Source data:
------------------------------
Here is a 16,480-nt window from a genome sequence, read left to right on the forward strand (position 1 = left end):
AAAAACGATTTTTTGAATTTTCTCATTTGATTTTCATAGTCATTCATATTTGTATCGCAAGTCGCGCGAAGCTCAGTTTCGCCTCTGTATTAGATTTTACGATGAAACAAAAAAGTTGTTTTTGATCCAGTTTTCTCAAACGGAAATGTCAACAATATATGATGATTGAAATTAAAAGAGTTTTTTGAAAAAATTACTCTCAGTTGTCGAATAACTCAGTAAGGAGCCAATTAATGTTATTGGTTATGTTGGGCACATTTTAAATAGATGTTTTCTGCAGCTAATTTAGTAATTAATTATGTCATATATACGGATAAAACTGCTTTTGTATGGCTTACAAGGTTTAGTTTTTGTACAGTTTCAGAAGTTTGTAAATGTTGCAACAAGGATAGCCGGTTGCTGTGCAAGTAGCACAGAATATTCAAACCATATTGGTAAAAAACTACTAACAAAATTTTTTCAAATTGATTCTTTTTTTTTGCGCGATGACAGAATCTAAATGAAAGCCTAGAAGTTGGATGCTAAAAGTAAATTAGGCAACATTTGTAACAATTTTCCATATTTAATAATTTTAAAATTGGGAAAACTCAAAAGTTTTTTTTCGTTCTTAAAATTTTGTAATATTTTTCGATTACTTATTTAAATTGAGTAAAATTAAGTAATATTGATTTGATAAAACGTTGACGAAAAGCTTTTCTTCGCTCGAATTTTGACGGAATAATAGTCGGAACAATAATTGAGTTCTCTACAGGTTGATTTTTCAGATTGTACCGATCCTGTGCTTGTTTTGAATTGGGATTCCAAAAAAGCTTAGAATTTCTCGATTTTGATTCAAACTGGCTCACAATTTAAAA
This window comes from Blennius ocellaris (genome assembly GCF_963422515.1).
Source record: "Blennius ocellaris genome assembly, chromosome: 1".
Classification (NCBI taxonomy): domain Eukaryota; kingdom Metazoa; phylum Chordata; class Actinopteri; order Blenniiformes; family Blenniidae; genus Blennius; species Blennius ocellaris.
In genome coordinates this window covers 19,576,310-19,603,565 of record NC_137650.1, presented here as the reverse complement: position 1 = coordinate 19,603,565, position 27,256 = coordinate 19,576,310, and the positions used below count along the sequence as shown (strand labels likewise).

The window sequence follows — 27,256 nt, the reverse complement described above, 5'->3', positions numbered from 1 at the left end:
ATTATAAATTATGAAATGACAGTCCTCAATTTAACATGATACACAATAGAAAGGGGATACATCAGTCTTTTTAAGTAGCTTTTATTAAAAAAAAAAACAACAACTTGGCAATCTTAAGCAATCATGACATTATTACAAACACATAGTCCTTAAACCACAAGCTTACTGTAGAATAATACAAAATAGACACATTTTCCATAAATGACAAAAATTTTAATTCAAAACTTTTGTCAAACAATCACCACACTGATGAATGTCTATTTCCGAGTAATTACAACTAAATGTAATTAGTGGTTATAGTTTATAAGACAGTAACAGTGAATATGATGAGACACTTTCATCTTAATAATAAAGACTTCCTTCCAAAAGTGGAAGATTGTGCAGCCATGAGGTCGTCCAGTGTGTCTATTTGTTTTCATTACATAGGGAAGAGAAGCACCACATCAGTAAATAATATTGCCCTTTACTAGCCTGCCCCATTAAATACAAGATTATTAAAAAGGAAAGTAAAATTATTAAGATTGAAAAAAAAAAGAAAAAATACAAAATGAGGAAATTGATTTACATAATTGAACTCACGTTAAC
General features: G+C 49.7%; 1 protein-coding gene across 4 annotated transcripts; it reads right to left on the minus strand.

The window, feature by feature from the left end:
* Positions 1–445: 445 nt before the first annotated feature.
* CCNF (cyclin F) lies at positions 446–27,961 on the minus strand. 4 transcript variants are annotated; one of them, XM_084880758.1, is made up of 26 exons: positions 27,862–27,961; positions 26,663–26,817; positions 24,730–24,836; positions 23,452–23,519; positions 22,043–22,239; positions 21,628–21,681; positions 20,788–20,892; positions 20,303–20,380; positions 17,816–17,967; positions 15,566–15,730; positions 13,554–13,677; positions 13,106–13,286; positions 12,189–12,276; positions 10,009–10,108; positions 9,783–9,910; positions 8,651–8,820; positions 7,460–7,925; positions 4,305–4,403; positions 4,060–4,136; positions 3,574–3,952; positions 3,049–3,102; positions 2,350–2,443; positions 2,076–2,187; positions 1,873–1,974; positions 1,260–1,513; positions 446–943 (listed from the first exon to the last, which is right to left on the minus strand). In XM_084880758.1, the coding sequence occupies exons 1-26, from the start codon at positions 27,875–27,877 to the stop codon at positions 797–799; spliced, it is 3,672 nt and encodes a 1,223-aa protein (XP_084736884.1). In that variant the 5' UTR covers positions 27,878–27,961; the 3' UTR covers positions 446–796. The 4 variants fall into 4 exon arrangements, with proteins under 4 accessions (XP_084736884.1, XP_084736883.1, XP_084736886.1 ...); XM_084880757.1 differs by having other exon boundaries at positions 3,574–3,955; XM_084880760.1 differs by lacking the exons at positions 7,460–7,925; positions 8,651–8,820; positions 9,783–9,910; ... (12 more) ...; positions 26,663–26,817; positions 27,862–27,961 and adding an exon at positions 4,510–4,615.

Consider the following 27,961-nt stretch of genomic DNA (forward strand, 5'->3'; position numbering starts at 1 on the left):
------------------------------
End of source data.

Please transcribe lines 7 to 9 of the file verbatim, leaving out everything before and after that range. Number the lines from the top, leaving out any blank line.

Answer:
The window sequence follows — 27,256 nt, the reverse complement described above, 5'->3', positions numbered from 1 at the left end:
ATTATAAATTATGAAATGACAGTCCTCAATTTAACATGATACACAATAGAAAGGGGATACATCAGTCTTTTTAAGTAGCTTTTATTAAAAAAAAAAACAACAACTTGGCAATCTTAAGCAATCATGACATTATTACAAACACATAGTCCTTAAACCACAAGCTTACTGTAGAATAATACAAAATAGACACATTTTCCATAAATGACAAAAATTTTAATTCAAAACTTTTGTCAAACAATCACCACACTGATGAATGTCTATTTCCGAGTAATTACAACTAAATGTAATTAGTGGTTATAGTTTATAAGACAGTAACAGTGAATATGATGAGACACTTTCATCTTAATAATAAAGACTTCCTTCCAAAAGTGGAAGATTGTGCAGCCATGAGGTCGTCCAGTGTGTCTATTTGTTTTCATTACATAGGGAAGAGAAGCACCACATCAGTAAATAATATTGCCCTTTACTAGCCTGCCCCATTAAATACAAGATTATTAAAAAGGAAAGTAAAATTATTAAGATTGAAAAAAAAAAGAAAAAATACAAAATGAGGAAATTGATTTACATAATTGAACTCACGTTAAC
General features: G+C 49.7%; 1 protein-coding gene across 4 annotated transcripts; it reads right to left on the minus strand.